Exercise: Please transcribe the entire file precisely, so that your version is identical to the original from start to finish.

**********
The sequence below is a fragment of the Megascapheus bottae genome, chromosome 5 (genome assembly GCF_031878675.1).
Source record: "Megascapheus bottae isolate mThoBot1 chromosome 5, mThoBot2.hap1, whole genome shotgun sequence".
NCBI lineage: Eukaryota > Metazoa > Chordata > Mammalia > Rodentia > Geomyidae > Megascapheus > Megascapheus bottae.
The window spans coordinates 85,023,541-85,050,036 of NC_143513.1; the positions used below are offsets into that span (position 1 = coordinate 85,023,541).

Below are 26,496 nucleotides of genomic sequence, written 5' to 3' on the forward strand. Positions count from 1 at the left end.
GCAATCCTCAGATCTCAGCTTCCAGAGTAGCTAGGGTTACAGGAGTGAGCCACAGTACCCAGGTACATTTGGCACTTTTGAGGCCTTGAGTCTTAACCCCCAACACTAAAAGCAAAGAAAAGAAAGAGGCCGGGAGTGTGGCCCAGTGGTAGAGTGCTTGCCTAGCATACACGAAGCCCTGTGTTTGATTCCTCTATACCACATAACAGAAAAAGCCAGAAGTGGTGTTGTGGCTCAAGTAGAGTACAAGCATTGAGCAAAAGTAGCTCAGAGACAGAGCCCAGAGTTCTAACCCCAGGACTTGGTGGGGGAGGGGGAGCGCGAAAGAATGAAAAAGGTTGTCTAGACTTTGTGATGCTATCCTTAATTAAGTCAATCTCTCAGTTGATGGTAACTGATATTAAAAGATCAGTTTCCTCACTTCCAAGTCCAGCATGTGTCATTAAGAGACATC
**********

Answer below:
The sequence below is a fragment of the Megascapheus bottae genome, chromosome 5 (genome assembly GCF_031878675.1).
Source record: "Megascapheus bottae isolate mThoBot1 chromosome 5, mThoBot2.hap1, whole genome shotgun sequence".
NCBI lineage: Eukaryota > Metazoa > Chordata > Mammalia > Rodentia > Geomyidae > Megascapheus > Megascapheus bottae.
The window spans coordinates 85,023,541-85,050,036 of NC_143513.1; the positions used below are offsets into that span (position 1 = coordinate 85,023,541).

Below are 26,496 nucleotides of genomic sequence, written 5' to 3' on the forward strand. Positions count from 1 at the left end.
GCAATCCTCAGATCTCAGCTTCCAGAGTAGCTAGGGTTACAGGAGTGAGCCACAGTACCCAGGTACATTTGGCACTTTTGAGGCCTTGAGTCTTAACCCCCAACACTAAAAGCAAAGAAAAGAAAGAGGCCGGGAGTGTGGCCCAGTGGTAGAGTGCTTGCCTAGCATACACGAAGCCCTGTGTTTGATTCCTCTATACCACATAACAGAAAAAGCCAGAAGTGGTGTTGTGGCTCAAGTAGAGTACAAGCATTGAGCAAAAGTAGCTCAGAGACAGAGCCCAGAGTTCTAACCCCAGGACTTGGTGGGGGAGGGGGAGCGCGAAAGAATGAAAAAGGTTGTCTAGACTTTGTGATGCTATCCTTAATTAAGTCAATCTCTCAGTTGATGGTAACTGATATTAAAAGATCAGTTTCCTCACTTCCAAGTCCAGCATGTGTCATTAAGAGACATC